How To Ace A Race With Kids – Part II

The other day I discussed the first step in racing with kids – Pick a Race.

Today, we’ll look at the next two steps:  Pick a Place & Pick a Pace

After a mud run...

After a mud run…I thought 3 boys would like this, but they were mostly just cold and didn’t like waiting in line to shower & change before I let them in the car.

Picking a Place
When I talk about “Place” I really mean teaching your kids about race etiquette.  In order for them to really enjoy the experience, I think it’s important for them to have spent some time around races so they know the culture, the crowds, the noise, the expectations.  It helps alleviate the shell shock so when they show up with race day adrenaline pumping through their teeny tiny veins.  They can handle the whole experience better this way.

Potty Talk
One thing I was surprised by (especially as a parent of boys, was the shock of having to stand in line for bathrooms and then…gasp…they smell and are dirty.  Given their propensity to and love for peeing in any bush without question, this was a little surprising.  Also, most racers are willing to let a hippity, hopping, crotch clutching kid cut in line if they really need to go.  Maybe I should bring them to all of my races?

Proof my kids do like each other and get along.  Also at the start of the PCRF 5k Source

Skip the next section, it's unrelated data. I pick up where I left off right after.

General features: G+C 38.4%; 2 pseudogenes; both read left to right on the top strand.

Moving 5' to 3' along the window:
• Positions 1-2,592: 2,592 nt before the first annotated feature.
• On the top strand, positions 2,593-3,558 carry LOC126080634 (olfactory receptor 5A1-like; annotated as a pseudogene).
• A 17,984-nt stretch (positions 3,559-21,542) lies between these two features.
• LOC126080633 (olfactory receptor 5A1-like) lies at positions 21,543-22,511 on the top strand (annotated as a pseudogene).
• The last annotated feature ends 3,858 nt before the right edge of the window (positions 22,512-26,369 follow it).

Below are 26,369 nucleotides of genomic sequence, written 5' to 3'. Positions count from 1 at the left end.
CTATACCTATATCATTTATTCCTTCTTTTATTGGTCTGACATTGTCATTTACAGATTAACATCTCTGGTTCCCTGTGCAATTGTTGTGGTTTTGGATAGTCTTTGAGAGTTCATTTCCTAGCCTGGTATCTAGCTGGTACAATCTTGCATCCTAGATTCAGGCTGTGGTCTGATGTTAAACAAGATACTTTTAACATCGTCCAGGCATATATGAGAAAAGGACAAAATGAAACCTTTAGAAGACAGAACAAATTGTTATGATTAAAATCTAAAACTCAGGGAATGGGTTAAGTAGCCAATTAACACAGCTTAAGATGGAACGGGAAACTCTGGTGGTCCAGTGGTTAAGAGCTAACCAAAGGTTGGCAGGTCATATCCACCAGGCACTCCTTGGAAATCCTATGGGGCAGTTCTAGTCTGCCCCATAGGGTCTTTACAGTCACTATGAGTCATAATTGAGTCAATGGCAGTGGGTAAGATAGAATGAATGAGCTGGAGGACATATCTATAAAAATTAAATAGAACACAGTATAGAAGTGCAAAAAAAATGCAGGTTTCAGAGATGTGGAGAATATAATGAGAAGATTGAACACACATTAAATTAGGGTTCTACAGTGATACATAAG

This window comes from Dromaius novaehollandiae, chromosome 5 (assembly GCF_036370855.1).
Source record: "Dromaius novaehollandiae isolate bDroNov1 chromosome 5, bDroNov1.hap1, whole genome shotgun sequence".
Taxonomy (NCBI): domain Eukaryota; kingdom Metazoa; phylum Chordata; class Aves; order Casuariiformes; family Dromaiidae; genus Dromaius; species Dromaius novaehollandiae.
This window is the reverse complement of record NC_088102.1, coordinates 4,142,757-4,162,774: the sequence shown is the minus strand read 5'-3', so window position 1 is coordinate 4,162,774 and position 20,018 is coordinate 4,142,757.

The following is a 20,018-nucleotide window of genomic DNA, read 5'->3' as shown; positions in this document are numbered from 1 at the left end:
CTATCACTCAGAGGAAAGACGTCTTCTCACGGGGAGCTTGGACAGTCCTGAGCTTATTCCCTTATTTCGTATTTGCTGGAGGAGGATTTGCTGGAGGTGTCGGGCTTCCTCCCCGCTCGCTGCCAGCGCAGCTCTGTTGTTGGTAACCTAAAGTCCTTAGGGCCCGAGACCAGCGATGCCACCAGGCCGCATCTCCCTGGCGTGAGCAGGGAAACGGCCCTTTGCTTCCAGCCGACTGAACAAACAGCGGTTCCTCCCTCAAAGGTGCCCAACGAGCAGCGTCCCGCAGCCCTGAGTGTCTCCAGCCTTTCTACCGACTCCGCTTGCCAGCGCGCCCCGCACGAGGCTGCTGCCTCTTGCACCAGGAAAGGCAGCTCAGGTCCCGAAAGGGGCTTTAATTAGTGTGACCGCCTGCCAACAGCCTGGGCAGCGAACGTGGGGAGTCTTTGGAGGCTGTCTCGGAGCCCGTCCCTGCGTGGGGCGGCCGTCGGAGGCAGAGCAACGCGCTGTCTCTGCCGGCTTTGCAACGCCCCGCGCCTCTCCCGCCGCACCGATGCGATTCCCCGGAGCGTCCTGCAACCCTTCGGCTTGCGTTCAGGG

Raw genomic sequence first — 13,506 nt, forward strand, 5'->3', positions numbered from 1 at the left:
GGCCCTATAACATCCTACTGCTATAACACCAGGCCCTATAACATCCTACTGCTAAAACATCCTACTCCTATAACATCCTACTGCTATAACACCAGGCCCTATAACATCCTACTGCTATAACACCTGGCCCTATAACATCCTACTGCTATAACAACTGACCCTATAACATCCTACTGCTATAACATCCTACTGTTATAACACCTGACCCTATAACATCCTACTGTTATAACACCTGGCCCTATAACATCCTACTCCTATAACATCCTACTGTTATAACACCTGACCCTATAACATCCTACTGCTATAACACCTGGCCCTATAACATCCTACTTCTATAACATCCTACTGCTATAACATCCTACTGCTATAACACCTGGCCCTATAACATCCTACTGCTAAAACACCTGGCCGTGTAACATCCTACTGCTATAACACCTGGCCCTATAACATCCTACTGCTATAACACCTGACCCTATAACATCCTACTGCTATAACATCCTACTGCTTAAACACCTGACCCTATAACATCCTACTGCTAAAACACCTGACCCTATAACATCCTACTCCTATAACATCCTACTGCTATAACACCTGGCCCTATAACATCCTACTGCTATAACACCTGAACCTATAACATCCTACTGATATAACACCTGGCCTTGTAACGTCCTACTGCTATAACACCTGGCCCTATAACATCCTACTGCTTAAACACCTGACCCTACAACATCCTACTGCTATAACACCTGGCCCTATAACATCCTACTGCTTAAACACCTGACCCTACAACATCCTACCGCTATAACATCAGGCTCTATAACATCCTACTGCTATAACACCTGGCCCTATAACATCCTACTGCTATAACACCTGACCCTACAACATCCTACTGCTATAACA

Proof my kids do like each other and get along. Also at the start of the PCRF 5k Source

Corral Crowds

By far the most unnerving part is starting in the corral.  In typical fashion, kids just want to go to the front of the line.  This is not the time nor place for you kid to be the line leader (unless it’s a kid’s race or they are running a 14-18 minute 5k).

Yes I know it’s exciting, yes I like being there too, but I usually have a conversation that goes something like this:

“Honey, see that man who looks like a praying mantis he’s so tall and lean and is wearing a pair of shorts that is smaller than most of the diapers you wore? Yes, honey, he’s going to be eyeing the finish line before you even hit mile marker 1, so let’s let him go in front. kthanksbye.”

Vanilla running a kids run

Vanilla running a kids run

It’s also a matter of safety:  the first 1/4 to 1/2 mile of a race is everyone trying to get into their pace, break free from the crowds, etc.  It’s really easy for focused runners to not see the pint-sized competitors and trip over them causing a major safety hazard in a crowded start.

Cool Rules
Also make sure kids know the rules in advance:  stay on the course, don’t dart from side to side tripping up other runners, etc.  By now, I am making this sound like an awful lot of fun, eh?  My writing is probably coming across like Charlie Brown’s teacher, but there are also some other rules I teach my kids as well…

Laguna Hills Marathon Chocolate

Chocolate running a 1k when he was 3